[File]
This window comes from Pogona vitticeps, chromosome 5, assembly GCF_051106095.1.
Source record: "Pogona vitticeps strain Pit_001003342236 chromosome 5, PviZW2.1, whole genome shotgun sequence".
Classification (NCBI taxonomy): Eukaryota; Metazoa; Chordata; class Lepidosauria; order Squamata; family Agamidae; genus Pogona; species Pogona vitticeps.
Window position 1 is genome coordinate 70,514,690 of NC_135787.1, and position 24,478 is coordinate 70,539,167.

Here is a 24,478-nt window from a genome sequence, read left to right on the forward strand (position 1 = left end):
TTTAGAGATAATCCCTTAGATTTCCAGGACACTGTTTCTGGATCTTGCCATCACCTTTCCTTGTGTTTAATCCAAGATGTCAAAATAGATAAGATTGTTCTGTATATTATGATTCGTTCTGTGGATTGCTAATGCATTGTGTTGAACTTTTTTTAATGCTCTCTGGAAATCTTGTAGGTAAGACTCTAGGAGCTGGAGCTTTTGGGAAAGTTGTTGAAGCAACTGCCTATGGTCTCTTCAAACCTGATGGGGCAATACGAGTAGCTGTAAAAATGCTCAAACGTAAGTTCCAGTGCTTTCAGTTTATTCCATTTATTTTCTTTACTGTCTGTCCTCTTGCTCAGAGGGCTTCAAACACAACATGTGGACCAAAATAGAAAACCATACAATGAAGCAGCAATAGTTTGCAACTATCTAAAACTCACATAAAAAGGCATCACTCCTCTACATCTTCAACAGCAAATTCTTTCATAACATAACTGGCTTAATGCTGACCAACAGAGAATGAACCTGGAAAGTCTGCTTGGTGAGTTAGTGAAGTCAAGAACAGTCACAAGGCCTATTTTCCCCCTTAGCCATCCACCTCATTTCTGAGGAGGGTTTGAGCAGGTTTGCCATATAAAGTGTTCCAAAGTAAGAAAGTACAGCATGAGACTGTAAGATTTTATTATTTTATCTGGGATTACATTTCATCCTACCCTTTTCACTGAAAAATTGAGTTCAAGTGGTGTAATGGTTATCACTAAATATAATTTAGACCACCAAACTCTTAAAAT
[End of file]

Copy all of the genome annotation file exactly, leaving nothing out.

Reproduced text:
This window comes from Pogona vitticeps, chromosome 5, assembly GCF_051106095.1.
Source record: "Pogona vitticeps strain Pit_001003342236 chromosome 5, PviZW2.1, whole genome shotgun sequence".
Classification (NCBI taxonomy): Eukaryota; Metazoa; Chordata; class Lepidosauria; order Squamata; family Agamidae; genus Pogona; species Pogona vitticeps.
Window position 1 is genome coordinate 70,514,690 of NC_135787.1, and position 24,478 is coordinate 70,539,167.

Here is a 24,478-nt window from a genome sequence, read left to right on the forward strand (position 1 = left end):
TTTAGAGATAATCCCTTAGATTTCCAGGACACTGTTTCTGGATCTTGCCATCACCTTTCCTTGTGTTTAATCCAAGATGTCAAAATAGATAAGATTGTTCTGTATATTATGATTCGTTCTGTGGATTGCTAATGCATTGTGTTGAACTTTTTTTAATGCTCTCTGGAAATCTTGTAGGTAAGACTCTAGGAGCTGGAGCTTTTGGGAAAGTTGTTGAAGCAACTGCCTATGGTCTCTTCAAACCTGATGGGGCAATACGAGTAGCTGTAAAAATGCTCAAACGTAAGTTCCAGTGCTTTCAGTTTATTCCATTTATTTTCTTTACTGTCTGTCCTCTTGCTCAGAGGGCTTCAAACACAACATGTGGACCAAAATAGAAAACCATACAATGAAGCAGCAATAGTTTGCAACTATCTAAAACTCACATAAAAAGGCATCACTCCTCTACATCTTCAACAGCAAATTCTTTCATAACATAACTGGCTTAATGCTGACCAACAGAGAATGAACCTGGAAAGTCTGCTTGGTGAGTTAGTGAAGTCAAGAACAGTCACAAGGCCTATTTTCCCCCTTAGCCATCCACCTCATTTCTGAGGAGGGTTTGAGCAGGTTTGCCATATAAAGTGTTCCAAAGTAAGAAAGTACAGCATGAGACTGTAAGATTTTATTATTTTATCTGGGATTACATTTCATCCTACCCTTTTCACTGAAAAATTGAGTTCAAGTGGTGTAATGGTTATCACTAAATATAATTTAGACCACCAAACTCTTAAAAT